South transept window by Gerhard Richter: the Richter windowThe cathedral window designed by the German artist Gerhard Richter caused quite a stir. Inaugurated in 2007, it sparked enthusiasm as well as criticism. A total of 11,263 colour squares in 72 colours were randomly arranged for the south transept window, which was destroyed during World War II, creating an abstract tapestry of colour that changes continuously depending on the incidence of light. The 72 colours are colours that were also used in the neo-medieval windows of the 19th century and thus are an essential element of the cathedral windows. If you’re in Cologne and near the Cathedral when the sun is shining, you should step inside and see the play of colours for yourself.
Lucky coincidence: rafters made of ironAnother successful interplay of tradition and modernity is hidden under the roof of the Cathedral. Contrary to what you may assume, the rafters of the Cathedral’s roof are not made of wood, but of iron, which saved the Cathedral from serious damage in World War II. This iron truss was the largest steel structure in the world in 1860 — 30 years before the completion of the Eiffel Tower. To this day it carries the heavy lead roof.
Cologne Cathedral: The city’s hallmark and its heartThe Cathedral and Cologne simply belong together and the church shapes the cityscape. To a Cologne resident, the sight of the Cathedral spires says that you’re home. Today the Cathedral is Cologne’s second-tallest structure, surpassed only by the telecommunications tower. The cathedral covers almost 8,000 square metres of floor space and can hold more than 20,000 people.
If you climb up the tower, you’ll have a wonderful view of the city from the Cologne landmark. You will also pass Bell 1, which has acoustically represented the Cathedral with its low C since 1923.
World Heritage Site and hot spot, but still a churchBut the cathedral is so much more than a sight, a backdrop, a world heritage site or a tourist magnet, because in the end, despite all the valuable exhibits and art objects in the Cathedral Treasure Chamber, in the interior or on the facade, it remains a church with religious services and music that you can experience in this special atmosphere.
Please note the following when you visit the Cathedral: There is a specific dress code that the Cathedral sacristans will make you aware of at the entrance if you want to enter with headgear or an off-the-shoulder shirt. You can read about the Dress Code here.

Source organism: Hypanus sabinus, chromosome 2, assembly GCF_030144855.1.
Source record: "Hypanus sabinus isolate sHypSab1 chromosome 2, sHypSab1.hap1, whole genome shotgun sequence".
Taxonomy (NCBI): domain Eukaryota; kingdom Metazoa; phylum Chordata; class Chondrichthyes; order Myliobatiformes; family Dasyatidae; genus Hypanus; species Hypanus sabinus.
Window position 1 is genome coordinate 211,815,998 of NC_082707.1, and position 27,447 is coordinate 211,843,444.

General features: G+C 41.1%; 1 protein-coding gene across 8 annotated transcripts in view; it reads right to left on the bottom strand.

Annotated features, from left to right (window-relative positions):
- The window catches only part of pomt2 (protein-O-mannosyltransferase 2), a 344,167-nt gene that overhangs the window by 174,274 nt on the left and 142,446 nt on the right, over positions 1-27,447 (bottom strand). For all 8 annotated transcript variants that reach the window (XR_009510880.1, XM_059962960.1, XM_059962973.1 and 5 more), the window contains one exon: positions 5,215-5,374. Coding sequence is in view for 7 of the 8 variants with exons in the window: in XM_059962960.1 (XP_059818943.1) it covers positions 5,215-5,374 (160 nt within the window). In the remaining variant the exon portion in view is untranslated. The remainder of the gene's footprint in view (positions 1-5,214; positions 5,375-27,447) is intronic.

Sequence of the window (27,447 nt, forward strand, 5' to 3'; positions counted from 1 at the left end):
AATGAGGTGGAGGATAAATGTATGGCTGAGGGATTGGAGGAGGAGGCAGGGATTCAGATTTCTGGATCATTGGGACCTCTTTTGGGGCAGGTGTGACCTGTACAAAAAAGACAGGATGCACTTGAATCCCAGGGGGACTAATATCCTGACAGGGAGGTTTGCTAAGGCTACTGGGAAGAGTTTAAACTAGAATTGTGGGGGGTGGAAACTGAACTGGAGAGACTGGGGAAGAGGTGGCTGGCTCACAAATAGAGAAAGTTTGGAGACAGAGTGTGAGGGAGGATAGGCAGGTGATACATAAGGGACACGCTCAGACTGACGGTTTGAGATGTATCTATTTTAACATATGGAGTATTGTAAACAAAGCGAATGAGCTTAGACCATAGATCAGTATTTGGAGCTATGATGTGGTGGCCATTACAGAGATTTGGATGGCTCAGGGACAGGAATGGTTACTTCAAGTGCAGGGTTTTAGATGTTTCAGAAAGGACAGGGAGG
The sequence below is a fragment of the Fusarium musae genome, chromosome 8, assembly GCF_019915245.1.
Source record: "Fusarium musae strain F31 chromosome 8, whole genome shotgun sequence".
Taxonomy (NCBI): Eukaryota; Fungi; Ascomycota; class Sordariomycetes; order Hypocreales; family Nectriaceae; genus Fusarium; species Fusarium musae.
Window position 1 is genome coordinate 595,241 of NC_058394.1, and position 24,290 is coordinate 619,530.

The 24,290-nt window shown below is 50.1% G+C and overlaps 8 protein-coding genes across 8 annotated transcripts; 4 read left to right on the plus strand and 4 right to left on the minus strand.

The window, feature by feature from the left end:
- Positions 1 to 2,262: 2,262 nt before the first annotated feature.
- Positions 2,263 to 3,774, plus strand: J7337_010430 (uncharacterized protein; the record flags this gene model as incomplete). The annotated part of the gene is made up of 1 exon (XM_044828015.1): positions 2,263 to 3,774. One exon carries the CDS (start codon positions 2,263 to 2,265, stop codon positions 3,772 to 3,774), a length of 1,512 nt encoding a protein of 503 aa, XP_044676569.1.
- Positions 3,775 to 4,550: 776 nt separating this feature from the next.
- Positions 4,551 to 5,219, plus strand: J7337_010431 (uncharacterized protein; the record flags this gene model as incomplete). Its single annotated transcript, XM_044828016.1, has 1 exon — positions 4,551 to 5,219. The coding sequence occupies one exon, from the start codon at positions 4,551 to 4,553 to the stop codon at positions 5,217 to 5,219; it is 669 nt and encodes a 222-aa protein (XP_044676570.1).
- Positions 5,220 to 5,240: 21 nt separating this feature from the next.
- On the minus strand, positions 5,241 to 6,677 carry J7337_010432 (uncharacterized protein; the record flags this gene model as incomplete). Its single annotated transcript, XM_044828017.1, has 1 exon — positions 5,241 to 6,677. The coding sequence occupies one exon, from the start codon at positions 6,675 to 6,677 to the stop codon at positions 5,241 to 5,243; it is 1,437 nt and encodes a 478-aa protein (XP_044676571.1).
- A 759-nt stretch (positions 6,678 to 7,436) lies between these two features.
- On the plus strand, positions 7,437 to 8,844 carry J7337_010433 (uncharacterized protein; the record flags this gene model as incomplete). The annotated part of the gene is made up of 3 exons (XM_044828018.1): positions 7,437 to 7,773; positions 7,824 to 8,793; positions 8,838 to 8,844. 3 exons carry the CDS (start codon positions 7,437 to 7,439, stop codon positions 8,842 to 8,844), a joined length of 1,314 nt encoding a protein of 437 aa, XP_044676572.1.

Outside of liturgical hours, it is possible for tourist visitors to visit the cathedral as a World Heritage Site: Generally between 10 a.m. and 5 p.m. on weekdays, 1 p.m. and 4 p.m. on Sundays, and until 8 p.m. in the tower hall after evening mass.
Since church services have priority, changes are not excluded.
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They may only be conducted by authorised or registered cathedral guides.
Private individuals, institutions, school classes or travel companies can book a group tour of Cologne Cathedral through the DOMFORUM.
The group size is limited to a maximum of 20 persons per group.
The guided groups will be provided with a group guidance system - if they do not wish to use their own.
A flat rate for the provision of group guidance systems will be charged per group.
Children's and youth groups receive the group guidance systems free of charge.
Children's groups do not have to use a group guidance system until the 5th school year.
The group guidance systems are audio radio systems with a microphone for the guides and receivers for the participants.
The aim is, on the one hand, an acoustic calming of the church space, which should help to be able to protect the interests of visitor groups and worshippers alike.
On the other hand, this technology enables the participants to better understand the explanations on site in the cathedral.
In addition to the flat-rate provision fee, a cathedral fee is charged which, in addition to the handling fee, includes a cathedral levy for the upkeep of the cathedral.
If capacities are available, smaller groups (up to a maximum of 10 people) can also join the public guided tours of the DOMFORUM.
The meeting point for the guided tours is the foyer of the DOMFORUM.